This move ends up being a surprisingly mixed bag. Andromeda appears to respond to some of the criticisms aimed at the earlier series: It’s much more open-world, concentrating on the exploration of other planets rather than a military campaign against a specific threat. It’s moved the setting to a new galaxy to shake up the established politics of the earlier games. And the possibilities for customization are practically limitless—every conversation you have can branch in several different directions, while every item, weapon, and piece of armor you own can be crafted, enhanced, and broken into pieces according to your whims.
If the earlier Mass Effect games were fantasy epics, Andromeda is more like a Western: Players are focused on the difficulties of life as a pioneer, living far from civilization, meeting unfamiliar friends and foes, and trying to create a habitable future. Set in between the first and second Mass Effect games (thus avoiding any controversy over that series’s ending), Andromeda focuses on Ryder, a “Pathfinder” sent on a deep-space colonization mission to another galaxy. As is typical for Mass Effect, you can pick your character’s first name, gender, and face. As the game progresses, you can embark on romantic partnerships, alliances, and certain stories.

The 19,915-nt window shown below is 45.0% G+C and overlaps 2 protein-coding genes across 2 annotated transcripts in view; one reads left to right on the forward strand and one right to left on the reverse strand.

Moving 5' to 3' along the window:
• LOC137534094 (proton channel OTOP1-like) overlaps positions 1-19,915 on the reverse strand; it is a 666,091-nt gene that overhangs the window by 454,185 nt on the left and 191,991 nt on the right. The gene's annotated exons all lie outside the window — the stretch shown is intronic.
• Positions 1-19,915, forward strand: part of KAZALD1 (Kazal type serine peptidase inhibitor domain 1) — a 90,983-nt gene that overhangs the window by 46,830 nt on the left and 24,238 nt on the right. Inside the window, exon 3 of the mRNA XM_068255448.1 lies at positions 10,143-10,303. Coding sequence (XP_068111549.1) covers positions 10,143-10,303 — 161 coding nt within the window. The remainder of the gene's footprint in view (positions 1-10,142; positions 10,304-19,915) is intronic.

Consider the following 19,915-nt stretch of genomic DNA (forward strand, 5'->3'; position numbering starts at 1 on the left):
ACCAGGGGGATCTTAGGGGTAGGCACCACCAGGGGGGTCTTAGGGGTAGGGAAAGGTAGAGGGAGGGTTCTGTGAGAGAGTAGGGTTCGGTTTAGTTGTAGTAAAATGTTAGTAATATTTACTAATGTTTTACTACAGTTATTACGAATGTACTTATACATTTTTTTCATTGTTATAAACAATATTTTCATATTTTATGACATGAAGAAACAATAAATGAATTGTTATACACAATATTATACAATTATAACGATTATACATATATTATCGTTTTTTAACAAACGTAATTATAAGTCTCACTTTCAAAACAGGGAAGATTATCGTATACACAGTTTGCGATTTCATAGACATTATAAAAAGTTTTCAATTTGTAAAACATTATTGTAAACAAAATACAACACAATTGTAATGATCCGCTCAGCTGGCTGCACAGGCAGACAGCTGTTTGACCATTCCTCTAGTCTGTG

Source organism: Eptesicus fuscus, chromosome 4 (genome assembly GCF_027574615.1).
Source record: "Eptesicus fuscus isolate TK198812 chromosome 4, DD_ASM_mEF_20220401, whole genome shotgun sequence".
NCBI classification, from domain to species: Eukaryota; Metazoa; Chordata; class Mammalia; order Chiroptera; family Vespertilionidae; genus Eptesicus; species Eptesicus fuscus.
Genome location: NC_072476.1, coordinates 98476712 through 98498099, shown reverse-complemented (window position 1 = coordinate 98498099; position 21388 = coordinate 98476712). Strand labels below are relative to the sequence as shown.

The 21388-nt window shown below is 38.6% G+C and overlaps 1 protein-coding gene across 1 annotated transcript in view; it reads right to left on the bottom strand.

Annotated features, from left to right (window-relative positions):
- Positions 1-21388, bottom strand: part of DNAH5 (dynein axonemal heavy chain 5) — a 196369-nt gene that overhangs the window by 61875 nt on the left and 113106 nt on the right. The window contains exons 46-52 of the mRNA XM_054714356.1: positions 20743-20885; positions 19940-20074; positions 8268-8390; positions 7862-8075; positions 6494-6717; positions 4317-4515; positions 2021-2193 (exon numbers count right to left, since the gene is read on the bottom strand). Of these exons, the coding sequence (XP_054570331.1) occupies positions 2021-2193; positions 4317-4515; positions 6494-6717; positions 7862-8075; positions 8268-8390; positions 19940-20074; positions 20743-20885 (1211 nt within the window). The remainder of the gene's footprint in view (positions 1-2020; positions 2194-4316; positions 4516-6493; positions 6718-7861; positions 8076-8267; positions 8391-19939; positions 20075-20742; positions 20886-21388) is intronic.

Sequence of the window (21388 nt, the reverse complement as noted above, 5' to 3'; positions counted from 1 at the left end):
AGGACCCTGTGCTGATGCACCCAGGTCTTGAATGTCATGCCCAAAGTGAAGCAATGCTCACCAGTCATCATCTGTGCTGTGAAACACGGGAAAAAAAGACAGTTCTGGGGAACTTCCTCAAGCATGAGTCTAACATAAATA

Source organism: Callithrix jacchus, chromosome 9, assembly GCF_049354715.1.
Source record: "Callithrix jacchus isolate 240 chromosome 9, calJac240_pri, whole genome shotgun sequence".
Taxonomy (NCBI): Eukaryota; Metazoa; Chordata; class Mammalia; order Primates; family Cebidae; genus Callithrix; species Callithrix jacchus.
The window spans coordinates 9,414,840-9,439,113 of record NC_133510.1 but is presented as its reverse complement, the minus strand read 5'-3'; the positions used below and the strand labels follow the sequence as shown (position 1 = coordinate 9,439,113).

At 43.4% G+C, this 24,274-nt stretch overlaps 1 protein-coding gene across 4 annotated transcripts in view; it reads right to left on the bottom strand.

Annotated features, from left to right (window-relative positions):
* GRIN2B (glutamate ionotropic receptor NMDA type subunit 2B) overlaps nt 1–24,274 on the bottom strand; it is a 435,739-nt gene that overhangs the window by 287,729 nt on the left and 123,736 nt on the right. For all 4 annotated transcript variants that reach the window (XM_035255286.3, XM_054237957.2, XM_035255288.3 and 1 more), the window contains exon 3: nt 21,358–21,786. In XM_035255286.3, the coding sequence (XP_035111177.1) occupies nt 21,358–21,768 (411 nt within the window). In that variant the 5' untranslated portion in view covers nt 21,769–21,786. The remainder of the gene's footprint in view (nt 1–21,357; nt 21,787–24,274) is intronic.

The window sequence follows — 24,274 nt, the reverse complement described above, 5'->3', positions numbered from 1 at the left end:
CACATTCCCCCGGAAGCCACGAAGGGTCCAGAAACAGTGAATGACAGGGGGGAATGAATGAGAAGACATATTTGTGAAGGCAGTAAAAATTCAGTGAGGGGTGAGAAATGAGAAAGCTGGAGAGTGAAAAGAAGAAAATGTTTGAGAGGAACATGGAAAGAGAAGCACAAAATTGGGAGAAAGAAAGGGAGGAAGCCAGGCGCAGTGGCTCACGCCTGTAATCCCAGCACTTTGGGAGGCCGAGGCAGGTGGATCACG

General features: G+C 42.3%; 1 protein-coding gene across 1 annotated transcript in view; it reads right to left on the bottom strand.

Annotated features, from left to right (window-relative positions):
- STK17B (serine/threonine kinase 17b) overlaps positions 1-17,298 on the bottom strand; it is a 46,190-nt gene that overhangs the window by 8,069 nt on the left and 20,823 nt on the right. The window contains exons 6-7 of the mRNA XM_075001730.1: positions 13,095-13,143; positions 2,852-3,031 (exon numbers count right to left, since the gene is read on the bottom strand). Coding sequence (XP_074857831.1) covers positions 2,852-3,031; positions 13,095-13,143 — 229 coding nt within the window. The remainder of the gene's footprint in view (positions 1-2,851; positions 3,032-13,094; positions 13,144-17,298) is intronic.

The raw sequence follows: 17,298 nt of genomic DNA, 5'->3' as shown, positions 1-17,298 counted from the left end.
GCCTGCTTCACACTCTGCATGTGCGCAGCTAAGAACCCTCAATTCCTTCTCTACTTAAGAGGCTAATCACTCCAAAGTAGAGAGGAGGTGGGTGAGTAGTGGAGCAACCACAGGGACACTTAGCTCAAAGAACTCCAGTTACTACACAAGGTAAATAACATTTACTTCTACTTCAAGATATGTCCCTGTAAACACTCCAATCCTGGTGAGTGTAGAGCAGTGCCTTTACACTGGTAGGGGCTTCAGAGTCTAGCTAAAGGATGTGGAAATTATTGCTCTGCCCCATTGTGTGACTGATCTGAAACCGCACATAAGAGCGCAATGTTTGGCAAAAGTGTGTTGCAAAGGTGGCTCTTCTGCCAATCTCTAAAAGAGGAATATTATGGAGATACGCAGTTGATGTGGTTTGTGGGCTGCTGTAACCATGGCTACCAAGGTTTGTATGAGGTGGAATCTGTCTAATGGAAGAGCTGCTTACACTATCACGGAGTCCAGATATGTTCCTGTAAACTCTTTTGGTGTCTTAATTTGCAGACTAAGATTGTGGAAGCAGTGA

The main difference is that, in earlier games, these options ended up guiding you toward inevitable confrontations. As Commander Shepherd, your job was to earn your team’s trust (by completing specific missions with them) and then send them out into battle. As Ryder in Andromeda, you still have the option of building a team of dependable companions (there’s a whole cast of characters for you to meet and stock your ship with), but your job is more amorphous—you visit hostile planets, terraform them so they can support life, and then pick which stories you pursue from there.
So, much of Andromeda’s suspense revolves around the conversations you have, the political choices you make, and the places you travel to. It’s staggeringly ambitious, but also painfully slow and detail-oriented at times, even though the game has also tried to diversify the combat systems of the earlier Mass Effects. (Andromeda makes battles against alien villains more chaotic and open, whereas the earlier games’ action sequences were straightforwardly on rails.) Andromeda will probably appeal to a smaller audience, one more enthusiastic about Mass Effect’s promise of customizable narratives than about its cinematic approach to sci-fi storytelling.
This emphasis on choice appears to be en vogue for some of the big-budget, open-world games of the moment. Ever since Grand Theft Auto III invented the format of the “sandbox” game that players can explore freely, game developers have promised more, more, more. Open-ended phenomenon games like Minecraft and No Man’s Sky put stock in randomness, allowing each player to experience unique worlds and build infinitely varied items to tackle them. Huge-scale RPGs like Skyrim, The Witcher 3, and Fallout 4 have central narratives that players can just decide to ignore, since there’s so much else to do on the periphery. Fallout 4, ostensibly a post-apocalyptic action game, literally lets you build your own city from the ground up.